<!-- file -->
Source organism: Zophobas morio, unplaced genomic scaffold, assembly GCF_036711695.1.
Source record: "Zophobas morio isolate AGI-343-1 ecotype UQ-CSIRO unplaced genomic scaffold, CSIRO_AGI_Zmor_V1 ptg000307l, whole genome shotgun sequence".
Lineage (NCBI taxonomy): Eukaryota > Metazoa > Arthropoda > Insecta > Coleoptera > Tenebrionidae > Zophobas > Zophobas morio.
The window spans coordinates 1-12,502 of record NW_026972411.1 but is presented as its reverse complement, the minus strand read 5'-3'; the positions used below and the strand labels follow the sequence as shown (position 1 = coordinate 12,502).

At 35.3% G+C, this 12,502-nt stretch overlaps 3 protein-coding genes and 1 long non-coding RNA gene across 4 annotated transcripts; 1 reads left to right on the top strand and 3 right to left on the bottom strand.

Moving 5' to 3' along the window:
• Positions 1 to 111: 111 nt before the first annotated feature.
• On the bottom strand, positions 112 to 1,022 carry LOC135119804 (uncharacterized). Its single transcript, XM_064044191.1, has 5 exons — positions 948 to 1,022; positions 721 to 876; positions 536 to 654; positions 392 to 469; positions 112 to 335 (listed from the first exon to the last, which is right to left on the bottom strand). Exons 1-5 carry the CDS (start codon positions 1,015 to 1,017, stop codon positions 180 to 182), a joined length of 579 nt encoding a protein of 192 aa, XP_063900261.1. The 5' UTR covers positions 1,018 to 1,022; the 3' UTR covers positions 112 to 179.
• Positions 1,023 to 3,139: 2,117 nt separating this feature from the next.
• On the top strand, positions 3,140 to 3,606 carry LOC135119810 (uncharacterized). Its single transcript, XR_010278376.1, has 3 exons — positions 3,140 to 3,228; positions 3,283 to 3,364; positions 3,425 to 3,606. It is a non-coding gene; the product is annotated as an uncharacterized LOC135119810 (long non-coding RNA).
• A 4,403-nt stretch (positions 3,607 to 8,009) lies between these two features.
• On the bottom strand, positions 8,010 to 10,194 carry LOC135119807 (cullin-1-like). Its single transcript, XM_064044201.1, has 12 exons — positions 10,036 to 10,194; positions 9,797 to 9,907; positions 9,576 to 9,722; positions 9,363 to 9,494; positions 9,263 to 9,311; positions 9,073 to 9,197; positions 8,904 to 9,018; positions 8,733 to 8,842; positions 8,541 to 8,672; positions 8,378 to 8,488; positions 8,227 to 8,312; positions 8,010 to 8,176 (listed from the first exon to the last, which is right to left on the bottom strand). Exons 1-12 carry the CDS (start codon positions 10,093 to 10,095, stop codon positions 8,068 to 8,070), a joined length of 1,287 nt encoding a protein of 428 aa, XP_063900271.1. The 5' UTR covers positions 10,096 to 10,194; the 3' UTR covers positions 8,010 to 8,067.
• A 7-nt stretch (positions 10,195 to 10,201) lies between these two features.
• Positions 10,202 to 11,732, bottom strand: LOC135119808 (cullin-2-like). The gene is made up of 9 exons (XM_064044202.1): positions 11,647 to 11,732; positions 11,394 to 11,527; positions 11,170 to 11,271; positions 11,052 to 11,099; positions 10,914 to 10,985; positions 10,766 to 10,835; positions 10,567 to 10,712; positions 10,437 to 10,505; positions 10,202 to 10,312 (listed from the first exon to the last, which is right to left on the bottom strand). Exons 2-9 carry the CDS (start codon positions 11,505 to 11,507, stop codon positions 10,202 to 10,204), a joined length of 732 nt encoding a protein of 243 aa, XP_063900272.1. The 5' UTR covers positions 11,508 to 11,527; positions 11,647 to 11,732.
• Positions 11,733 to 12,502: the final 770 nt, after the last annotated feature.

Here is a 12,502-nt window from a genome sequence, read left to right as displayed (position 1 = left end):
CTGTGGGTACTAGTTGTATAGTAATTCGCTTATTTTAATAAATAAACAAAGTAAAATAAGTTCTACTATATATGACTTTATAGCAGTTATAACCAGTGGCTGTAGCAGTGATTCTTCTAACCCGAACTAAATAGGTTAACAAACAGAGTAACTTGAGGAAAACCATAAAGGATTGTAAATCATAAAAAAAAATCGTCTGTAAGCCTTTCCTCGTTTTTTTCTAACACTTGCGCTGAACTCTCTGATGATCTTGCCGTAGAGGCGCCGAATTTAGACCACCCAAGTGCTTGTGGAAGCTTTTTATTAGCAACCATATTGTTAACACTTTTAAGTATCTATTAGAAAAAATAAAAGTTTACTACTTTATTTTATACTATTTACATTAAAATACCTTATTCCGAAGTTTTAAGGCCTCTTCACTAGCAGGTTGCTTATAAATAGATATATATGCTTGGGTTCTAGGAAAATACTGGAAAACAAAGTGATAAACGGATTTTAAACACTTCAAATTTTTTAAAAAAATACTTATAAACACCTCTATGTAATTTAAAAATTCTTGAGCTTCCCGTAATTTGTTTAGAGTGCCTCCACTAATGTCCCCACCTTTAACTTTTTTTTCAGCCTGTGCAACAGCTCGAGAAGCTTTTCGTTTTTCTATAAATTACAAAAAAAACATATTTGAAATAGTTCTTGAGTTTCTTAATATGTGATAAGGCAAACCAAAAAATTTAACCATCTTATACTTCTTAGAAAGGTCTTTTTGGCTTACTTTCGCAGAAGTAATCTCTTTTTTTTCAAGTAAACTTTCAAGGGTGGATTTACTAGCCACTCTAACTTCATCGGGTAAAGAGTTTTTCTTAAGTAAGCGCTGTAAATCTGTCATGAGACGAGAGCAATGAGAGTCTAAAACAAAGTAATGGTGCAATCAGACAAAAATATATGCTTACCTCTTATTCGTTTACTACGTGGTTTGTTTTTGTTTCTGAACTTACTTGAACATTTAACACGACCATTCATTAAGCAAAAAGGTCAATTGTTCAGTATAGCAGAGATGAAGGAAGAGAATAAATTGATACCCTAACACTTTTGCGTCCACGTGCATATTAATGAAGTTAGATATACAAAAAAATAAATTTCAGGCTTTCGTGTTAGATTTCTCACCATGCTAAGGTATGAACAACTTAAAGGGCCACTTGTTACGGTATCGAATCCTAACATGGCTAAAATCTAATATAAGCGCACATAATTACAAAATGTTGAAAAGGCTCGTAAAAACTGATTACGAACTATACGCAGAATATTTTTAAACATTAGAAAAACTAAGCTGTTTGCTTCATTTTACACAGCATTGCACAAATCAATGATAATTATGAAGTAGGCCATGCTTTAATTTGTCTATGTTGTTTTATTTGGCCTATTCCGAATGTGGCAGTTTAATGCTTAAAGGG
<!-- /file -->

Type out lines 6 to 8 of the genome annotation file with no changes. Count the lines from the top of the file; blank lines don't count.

Moving 5' to 3' along the window:
• Positions 1 to 111: 111 nt before the first annotated feature.
• On the bottom strand, positions 112 to 1,022 carry LOC135119804 (uncharacterized). Its single transcript, XM_064044191.1, has 5 exons — positions 948 to 1,022; positions 721 to 876; positions 536 to 654; positions 392 to 469; positions 112 to 335 (listed from the first exon to the last, which is right to left on the bottom strand). Exons 1-5 carry the CDS (start codon positions 1,015 to 1,017, stop codon positions 180 to 182), a joined length of 579 nt encoding a protein of 192 aa, XP_063900261.1. The 5' UTR covers positions 1,018 to 1,022; the 3' UTR covers positions 112 to 179.